Hedging Housing Risk in London
This paper investigates the benefits of allowing households to compensate the portfolio distortion due to their housing consumption through investments in housing price derivatives. Focusing on the London market, we show that a major loss from over-investment in housing is that households are forced to hold a very risky portfolio. However, the strong performance of the London housing market means that little is lost in terms of expected returns. Even households with limited wealth are better off owning their home rather than renting and investing in financial assets, as long as they are willing to face the financial risk involved. In this context, access to housing price derivatives would benefit most poor homeowners looking to limit their risk exposure. It would also benefit wealthier investors looking for the high returns provided by housing investments without the costs of direct ownership of properties. Comparisons with French, Swedish and U.S. data provide a broader perspective on our findings. Copyright 2003 by Kluwer Academic Publishers
Please report citation or reference errors to , or , if you are the registered author of the cited work, log in to your RePEc Author Service profile, click on "citations" and make appropriate adjustments.:
- Englund, Peter & Quigley, John M. & Redfearn, Christian L., 1998. "Improved Price Indexes for Real Estate: Measuring the Course of Swedish Housing Prices," Journal of Urban Economics, Elsevier, vol. 44(2), pages 171-196, September.
- Peter ENGLUND & Min HWANG & John M. QUIGLEY, 2000.
"Hedging Housing Risk,"
FAME Research Paper Series
rp26, International Center for Financial Asset Management and Engineering.
- Englund, Peter & Hwang, Min & Quigley, John M., 2001. "Hedging Housing Risk," SIFR Research Report Series 2, Institute for Financial Research.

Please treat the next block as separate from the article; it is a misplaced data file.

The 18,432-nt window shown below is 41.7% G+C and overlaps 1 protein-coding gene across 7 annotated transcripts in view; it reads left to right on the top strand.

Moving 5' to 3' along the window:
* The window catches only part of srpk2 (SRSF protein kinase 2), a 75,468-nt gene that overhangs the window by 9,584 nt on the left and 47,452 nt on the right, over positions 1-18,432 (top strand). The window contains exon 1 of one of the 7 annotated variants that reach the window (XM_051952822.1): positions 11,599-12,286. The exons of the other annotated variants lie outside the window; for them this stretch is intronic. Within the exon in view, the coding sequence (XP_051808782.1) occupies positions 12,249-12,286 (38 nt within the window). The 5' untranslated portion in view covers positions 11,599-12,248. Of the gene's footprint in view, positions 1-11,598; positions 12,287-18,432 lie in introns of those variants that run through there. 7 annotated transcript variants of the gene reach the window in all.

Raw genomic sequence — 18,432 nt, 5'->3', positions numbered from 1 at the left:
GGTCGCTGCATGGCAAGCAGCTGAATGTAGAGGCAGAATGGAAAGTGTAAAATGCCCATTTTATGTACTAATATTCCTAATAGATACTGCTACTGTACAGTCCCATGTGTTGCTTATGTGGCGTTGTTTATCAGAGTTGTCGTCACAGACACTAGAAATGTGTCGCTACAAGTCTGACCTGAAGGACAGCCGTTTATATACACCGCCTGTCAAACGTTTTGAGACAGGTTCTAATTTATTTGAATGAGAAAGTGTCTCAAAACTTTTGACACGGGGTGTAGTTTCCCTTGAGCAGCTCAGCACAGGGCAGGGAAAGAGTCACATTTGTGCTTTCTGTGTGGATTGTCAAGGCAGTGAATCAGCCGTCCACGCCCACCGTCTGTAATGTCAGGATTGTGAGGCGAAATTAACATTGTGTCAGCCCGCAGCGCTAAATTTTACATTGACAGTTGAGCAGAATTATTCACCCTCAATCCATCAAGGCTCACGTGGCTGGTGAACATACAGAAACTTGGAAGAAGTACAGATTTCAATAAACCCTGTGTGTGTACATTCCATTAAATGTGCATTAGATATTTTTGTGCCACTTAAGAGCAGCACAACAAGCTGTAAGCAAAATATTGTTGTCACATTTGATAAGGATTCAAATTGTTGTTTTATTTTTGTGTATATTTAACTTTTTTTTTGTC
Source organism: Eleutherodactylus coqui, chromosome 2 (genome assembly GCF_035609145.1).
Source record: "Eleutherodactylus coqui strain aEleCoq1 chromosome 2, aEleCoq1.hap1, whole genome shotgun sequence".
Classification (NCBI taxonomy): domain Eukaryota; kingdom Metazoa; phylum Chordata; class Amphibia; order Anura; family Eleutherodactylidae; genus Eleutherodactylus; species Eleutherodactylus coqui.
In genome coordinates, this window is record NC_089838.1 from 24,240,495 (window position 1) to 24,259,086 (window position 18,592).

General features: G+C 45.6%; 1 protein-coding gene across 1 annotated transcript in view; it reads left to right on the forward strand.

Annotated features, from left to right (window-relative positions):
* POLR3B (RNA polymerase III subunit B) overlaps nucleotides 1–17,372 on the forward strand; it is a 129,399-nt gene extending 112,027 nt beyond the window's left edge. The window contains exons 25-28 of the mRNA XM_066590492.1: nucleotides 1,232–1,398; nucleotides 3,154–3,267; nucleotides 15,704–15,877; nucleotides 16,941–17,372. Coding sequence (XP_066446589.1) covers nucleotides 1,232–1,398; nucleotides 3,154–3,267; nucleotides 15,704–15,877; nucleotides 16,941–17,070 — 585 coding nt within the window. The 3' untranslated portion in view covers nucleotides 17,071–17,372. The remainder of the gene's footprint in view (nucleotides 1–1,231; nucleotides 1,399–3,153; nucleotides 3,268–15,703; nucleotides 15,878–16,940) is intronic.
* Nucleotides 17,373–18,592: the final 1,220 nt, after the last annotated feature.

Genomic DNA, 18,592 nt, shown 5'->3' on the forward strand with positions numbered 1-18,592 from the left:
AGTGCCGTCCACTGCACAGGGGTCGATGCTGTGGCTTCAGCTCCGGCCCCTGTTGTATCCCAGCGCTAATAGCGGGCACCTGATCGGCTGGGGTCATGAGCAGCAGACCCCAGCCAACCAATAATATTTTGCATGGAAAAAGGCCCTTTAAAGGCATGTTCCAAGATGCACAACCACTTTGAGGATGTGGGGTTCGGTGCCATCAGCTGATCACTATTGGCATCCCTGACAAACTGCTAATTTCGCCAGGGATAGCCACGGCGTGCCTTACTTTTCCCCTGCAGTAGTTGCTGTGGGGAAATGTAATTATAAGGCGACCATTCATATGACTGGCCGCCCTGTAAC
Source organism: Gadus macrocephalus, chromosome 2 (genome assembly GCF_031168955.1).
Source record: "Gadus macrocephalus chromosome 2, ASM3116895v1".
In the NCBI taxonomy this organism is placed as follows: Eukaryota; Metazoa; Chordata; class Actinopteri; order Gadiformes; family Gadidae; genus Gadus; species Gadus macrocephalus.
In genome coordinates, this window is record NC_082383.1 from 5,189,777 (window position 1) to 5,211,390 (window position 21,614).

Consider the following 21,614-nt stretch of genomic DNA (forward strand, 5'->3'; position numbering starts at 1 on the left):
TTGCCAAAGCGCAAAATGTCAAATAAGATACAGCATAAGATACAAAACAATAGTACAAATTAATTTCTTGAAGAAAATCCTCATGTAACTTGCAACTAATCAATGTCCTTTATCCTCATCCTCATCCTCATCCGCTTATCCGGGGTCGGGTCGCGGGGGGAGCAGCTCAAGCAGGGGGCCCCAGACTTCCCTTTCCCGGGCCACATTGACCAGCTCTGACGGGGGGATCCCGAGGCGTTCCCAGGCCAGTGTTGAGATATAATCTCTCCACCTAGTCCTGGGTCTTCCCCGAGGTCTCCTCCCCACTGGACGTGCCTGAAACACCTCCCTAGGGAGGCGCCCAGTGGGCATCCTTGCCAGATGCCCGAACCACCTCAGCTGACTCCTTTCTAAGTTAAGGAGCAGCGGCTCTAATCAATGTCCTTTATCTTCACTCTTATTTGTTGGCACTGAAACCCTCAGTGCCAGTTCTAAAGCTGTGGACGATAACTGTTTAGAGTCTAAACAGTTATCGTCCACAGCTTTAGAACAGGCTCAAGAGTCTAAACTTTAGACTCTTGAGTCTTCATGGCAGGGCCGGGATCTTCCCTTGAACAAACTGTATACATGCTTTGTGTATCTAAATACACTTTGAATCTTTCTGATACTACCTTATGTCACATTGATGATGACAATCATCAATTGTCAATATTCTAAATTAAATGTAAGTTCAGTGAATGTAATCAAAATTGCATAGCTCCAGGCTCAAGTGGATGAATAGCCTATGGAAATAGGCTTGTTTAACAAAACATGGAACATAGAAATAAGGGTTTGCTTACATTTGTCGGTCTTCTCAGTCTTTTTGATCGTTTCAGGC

- Englund, Peter & Hwang, Min & Quigley, John M., 2002. "Hedging Housing Risk," Berkeley Program on Housing and Urban Policy, Working Paper Series qt06t5d6v0, Berkeley Program on Housing and Urban Policy.
- Campbell, John & Viceira, Luis, 1999.
"Consumption and Portfolio Decisions When Expected Returns are Time Varying,"
3163266, Harvard University Department of Economics.
- John Y. Campbell & Luis M. Viceira, 1999. "Consumption And Portfolio Decisions When Expected Returns Are Time Varying," The Quarterly Journal of Economics, MIT Press, vol. 114(2), pages 433-495, May.
- John Y. Campbell & Luis M. Viceira, 1996. "Consumption and Portfolio Decisions When Expected Returns are Time Varying," NBER Working Papers 5857, National Bureau of Economic Research, Inc.
- John Y. Campbell & Luis M. Viceira, 1998. "Consumption and Portfolio Decisions When Expected Returns Are Time Varying," Harvard Institute of Economic Research Working Papers 1835, Harvard - Institute of Economic Research.
- Karl E. Case & Robert J. Shiller & Allan N. Weiss, 1991. "Index-Based Futures and Options Markets in Real Estate," Cowles Foundation Discussion Papers 1006, Cowles Foundation for Research in Economics, Yale University.
- Ortalo-Magne, Francois & Rady, Sven, 2002. "Tenure choice and the riskiness of non-housing consumption," Journal of Housing Economics, Elsevier, vol. 11(3), pages 266-279, September.
- Joao Cocco, 2000. "Hedging House Price Risk With Incomplete Markets," Computing in Economics and Finance 2000 317, Society for Computational Economics.
When requesting a correction, please mention this item's handle: RePEc:kap:jrefec:v:27:y:2003:i:2:p:191-209. See general information about how to correct material in RePEc.
For technical questions regarding this item, or to correct its authors, title, abstract, bibliographic or download information, contact: (Guenther Eichhorn)or (Christopher F. Baum)
If references are entirely missing, you can add them using this form.